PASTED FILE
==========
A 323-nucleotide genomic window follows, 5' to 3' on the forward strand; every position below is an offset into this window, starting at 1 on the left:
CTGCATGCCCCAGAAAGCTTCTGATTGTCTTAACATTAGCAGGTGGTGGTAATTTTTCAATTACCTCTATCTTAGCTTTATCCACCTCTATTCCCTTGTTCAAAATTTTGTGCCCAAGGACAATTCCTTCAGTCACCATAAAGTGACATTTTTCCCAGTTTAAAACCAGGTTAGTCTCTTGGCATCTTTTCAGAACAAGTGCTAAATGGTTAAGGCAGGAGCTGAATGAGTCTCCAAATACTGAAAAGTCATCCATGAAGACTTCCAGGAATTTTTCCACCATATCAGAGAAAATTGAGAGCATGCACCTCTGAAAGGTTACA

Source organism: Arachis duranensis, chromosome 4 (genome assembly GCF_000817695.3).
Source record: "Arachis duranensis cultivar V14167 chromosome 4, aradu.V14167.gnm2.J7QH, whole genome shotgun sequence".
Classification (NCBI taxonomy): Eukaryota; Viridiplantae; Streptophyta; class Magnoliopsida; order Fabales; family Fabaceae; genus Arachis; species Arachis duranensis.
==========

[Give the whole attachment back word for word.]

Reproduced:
A 323-nucleotide genomic window follows, 5' to 3' on the forward strand; every position below is an offset into this window, starting at 1 on the left:
CTGCATGCCCCAGAAAGCTTCTGATTGTCTTAACATTAGCAGGTGGTGGTAATTTTTCAATTACCTCTATCTTAGCTTTATCCACCTCTATTCCCTTGTTCAAAATTTTGTGCCCAAGGACAATTCCTTCAGTCACCATAAAGTGACATTTTTCCCAGTTTAAAACCAGGTTAGTCTCTTGGCATCTTTTCAGAACAAGTGCTAAATGGTTAAGGCAGGAGCTGAATGAGTCTCCAAATACTGAAAAGTCATCCATGAAGACTTCCAGGAATTTTTCCACCATATCAGAGAAAATTGAGAGCATGCACCTCTGAAAGGTTACA

Source organism: Arachis duranensis, chromosome 4 (genome assembly GCF_000817695.3).
Source record: "Arachis duranensis cultivar V14167 chromosome 4, aradu.V14167.gnm2.J7QH, whole genome shotgun sequence".
Classification (NCBI taxonomy): Eukaryota; Viridiplantae; Streptophyta; class Magnoliopsida; order Fabales; family Fabaceae; genus Arachis; species Arachis duranensis.